SIFF Film Review – Guidance
Ah, the idiot man-child: comedy staple or sad, overused trope? Both actually. I won’t deny I occasionally enjoy watching a dysfunctional dude implode before learning a valuable lesson; Happy Gilmore and School of Rock come to mind as very funny comedies about men who have trouble growing up. For the most part however, it’s the same old thing rehashed over and over again (every other Adam Sandler move.) I’m a grumpy middle-aged lady. I do not have the time or inclination to watch movies about dumbasses that keep sabotaging their own lives. I am 47 and have probably lived over half my natural lifespan. I COULD GO AT ANY TIME. Accidents happen, people. As I endlessly ponder my mortality, I don’t have time to watch the same film over and over again. I want to see some new and cool shit. So therefore, when choosing what to cover at the Seattle International Film Festival, I decided to review Guidance, a film about an idiot man-child that has a very similar plot to every other movie of its type. Whatever. I’m having a mid life crisis; I can watch what I want. Also, I kind of enjoyed it. So sue me.
David Gold (Pat Mills – also writing and directing) is a former child star whose life has stalled in a big way. He’s just been fired from a non-union job voicing affirmation audio books, his doctor is VERY worried about a suspicious mole on his arm, and he may have a bit of a substance abuse problem. His sister thinks he’s an embarrassment, and his landlady really wants her money. He’s an actor, so he decides to put his skills to use helping others; he takes over the persona of a guidance counselor he sees online and applies for a job. And to everyone’s (his and mine) surprise he gets it. He is completely clueless about how to be a counselor, but somehow manages to survive the other staff, students who are hip to his not being what he seems, and his own worst impulses. In fact, he thrives by being his own very screwed up self. But all good things must come to an end and there are revelations, crime sprees, and not very many lessons learned before the movie is over.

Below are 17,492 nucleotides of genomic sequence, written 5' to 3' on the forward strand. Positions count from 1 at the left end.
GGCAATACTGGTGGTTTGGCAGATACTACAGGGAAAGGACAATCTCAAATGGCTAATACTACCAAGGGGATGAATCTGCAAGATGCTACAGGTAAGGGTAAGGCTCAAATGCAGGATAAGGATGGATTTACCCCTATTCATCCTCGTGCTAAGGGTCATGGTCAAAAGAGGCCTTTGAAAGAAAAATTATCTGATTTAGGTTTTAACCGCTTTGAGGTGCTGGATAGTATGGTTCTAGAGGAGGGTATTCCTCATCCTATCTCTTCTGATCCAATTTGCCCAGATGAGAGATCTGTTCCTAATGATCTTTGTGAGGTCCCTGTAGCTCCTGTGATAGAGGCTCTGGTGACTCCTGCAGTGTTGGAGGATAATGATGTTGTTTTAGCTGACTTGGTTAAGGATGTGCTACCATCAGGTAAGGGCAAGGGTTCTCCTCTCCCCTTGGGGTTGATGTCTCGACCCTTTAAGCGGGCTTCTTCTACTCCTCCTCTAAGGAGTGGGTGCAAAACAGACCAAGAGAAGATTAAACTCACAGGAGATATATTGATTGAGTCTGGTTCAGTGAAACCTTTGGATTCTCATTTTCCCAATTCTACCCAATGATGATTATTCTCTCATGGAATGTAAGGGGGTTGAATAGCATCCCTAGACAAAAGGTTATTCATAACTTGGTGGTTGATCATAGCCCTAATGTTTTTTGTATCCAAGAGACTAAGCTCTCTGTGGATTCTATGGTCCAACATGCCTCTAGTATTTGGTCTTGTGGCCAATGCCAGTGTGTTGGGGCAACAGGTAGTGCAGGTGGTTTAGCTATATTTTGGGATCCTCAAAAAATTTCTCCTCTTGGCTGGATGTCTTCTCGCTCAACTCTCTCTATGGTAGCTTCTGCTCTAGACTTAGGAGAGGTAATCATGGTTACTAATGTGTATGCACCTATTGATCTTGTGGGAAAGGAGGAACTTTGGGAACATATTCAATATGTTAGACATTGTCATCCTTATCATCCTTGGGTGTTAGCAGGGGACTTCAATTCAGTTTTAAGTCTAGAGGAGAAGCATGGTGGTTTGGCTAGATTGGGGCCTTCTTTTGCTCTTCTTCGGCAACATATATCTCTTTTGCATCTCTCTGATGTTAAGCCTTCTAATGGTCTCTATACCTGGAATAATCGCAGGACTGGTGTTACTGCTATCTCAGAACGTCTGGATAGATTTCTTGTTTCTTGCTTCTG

Honestly, I have to say there is not one original plot point in this movie. It’s every idiot man-child film rehashed into a slightly updated gayer version. (David takes his denial one step further by constantly denying his homosexuality, even to himself.) Seriously, it’s School of Rock where the kids learn how to do shots instead of playing instruments. But unlike most of other idiot man-child movies, it’s not really a sappy morality tale, which is part of its charm. Most of these movies are full of false sentimentality and crappy life lessons. David is almost as messed up at the end of the film as he is at the beginning, but he’s set things up where he’s forced to adjust his ways whether he wants to or not. Change is difficult and sometimes we have to screw up pretty bad to make it happen. He spirals out of control pretty hard and then things just kind of end; not a ton of resolution here, and I’m okay with that.
So yeah, it’s derivative, but it’s also pretty funny. It looks way better than it’s budget would have you believe it could, and the fact that director/writer/star Pat Mills was also a child actor (he was in You Can’t Do That on Television) give it a certain truthfulness that might otherwise not be present. It’s a good showcase for Mills, and I’m curious to see what he does next. I’m not going to pretend I loved this movie, because I didn’t. But I did like it, and I probably laughed out loud four or five times. Sometimes I just want a movie to be funny; I don’t want to grow as a person while watching it. The humor is a little crude, and sometimes the plot crosses into questionable territory, but whatever. It’s a fun diversion, and if that sounds like faint praise, it’s not. Like I said earlier, I’m getting older and sometimes I just want a distraction from the grind of continued existence. Too real for you? Whatever. I want more and better comedies to lighten the heaviness of all our existences, but until then, I’ll enjoy this just fine.
Also, be sure to check out our interview with writer/director/actor Pat Mills from SIFF 2015.